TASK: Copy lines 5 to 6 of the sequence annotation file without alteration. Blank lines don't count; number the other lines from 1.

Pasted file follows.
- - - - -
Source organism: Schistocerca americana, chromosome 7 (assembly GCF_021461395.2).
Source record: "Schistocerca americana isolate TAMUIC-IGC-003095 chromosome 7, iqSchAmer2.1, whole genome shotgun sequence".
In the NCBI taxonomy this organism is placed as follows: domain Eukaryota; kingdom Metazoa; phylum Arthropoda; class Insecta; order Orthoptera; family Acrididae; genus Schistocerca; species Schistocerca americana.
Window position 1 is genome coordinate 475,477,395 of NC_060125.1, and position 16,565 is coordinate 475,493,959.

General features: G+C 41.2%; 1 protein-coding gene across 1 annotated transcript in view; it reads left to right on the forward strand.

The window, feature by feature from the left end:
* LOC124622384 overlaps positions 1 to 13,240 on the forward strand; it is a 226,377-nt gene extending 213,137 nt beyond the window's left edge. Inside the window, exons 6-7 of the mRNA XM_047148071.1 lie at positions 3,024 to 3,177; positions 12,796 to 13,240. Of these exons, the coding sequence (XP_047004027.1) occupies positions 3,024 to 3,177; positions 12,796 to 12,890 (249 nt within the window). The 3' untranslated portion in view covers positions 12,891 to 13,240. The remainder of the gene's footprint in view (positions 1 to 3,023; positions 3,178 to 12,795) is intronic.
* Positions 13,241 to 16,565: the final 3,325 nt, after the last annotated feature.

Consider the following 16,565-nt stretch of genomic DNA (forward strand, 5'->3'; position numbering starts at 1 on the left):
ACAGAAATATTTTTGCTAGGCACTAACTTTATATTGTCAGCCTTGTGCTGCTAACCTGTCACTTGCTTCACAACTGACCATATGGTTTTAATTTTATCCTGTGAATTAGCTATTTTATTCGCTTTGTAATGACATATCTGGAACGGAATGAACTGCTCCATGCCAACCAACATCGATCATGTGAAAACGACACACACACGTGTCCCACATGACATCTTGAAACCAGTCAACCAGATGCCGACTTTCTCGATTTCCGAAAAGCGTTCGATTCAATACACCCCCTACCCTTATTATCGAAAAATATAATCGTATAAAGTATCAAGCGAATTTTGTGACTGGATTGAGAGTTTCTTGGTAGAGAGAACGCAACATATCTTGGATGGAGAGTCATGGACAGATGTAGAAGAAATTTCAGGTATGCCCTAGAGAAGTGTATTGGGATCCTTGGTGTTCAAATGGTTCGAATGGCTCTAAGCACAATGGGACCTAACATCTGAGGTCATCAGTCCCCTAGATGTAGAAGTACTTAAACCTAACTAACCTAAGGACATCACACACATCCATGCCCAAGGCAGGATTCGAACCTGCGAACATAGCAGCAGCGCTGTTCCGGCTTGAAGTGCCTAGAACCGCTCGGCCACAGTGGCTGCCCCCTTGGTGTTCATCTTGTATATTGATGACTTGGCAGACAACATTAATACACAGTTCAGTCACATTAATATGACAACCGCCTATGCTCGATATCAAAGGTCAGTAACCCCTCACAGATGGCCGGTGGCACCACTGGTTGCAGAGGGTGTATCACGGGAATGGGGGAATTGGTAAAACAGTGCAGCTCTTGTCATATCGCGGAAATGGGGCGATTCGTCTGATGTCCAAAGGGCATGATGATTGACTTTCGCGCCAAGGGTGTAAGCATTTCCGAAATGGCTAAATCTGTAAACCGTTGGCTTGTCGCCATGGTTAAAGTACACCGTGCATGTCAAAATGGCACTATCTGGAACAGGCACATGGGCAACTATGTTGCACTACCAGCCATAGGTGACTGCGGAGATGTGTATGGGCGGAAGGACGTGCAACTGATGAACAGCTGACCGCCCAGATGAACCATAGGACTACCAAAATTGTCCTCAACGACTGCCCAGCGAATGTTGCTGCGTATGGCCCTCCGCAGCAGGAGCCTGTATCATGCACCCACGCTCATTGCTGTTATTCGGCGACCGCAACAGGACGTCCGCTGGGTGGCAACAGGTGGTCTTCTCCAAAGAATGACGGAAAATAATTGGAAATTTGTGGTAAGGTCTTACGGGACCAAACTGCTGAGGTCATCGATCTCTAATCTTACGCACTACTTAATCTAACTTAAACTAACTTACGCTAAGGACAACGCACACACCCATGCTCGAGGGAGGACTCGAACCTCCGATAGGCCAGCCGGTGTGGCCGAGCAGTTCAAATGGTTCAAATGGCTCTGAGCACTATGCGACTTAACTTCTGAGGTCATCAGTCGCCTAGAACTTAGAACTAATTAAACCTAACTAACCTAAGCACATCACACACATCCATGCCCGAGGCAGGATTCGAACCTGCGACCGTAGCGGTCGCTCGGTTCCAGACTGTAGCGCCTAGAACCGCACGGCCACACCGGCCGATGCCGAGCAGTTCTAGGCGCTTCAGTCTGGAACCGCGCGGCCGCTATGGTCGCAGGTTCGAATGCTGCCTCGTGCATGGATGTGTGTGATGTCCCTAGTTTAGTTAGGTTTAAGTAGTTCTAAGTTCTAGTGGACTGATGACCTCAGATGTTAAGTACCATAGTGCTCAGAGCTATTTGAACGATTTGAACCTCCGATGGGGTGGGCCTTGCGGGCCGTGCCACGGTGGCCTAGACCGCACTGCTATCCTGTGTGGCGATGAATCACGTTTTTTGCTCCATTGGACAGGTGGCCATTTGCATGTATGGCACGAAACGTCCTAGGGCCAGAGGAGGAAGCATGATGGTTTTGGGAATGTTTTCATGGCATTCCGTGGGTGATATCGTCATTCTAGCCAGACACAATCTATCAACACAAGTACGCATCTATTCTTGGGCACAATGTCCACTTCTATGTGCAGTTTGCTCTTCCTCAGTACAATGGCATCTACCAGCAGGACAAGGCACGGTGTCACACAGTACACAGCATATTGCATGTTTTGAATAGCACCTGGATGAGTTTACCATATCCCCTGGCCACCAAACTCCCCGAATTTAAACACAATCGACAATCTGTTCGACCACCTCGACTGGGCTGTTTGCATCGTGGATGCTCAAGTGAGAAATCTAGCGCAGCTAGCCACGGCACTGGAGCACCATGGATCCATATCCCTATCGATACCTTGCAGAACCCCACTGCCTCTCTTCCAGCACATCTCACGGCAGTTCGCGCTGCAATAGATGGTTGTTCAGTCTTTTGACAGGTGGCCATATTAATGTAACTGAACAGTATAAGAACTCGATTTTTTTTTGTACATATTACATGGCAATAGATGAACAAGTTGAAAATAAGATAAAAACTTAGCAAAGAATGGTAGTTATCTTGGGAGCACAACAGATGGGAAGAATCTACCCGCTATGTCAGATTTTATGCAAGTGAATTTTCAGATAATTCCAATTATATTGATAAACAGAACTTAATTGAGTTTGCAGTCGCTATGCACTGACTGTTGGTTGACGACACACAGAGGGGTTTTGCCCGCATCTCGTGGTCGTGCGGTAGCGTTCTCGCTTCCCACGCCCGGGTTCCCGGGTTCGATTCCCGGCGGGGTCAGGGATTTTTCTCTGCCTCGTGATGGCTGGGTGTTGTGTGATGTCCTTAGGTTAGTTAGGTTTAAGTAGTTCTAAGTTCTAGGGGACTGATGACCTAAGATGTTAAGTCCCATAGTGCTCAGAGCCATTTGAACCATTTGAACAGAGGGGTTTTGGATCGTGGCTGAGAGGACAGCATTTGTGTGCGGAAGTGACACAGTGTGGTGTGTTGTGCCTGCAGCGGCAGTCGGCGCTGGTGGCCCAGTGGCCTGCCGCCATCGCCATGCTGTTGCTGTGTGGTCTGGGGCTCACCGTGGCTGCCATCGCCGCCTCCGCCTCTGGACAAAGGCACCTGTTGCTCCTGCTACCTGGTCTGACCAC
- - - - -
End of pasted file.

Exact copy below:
General features: G+C 41.2%; 1 protein-coding gene across 1 annotated transcript in view; it reads left to right on the forward strand.

The window, feature by feature from the left end: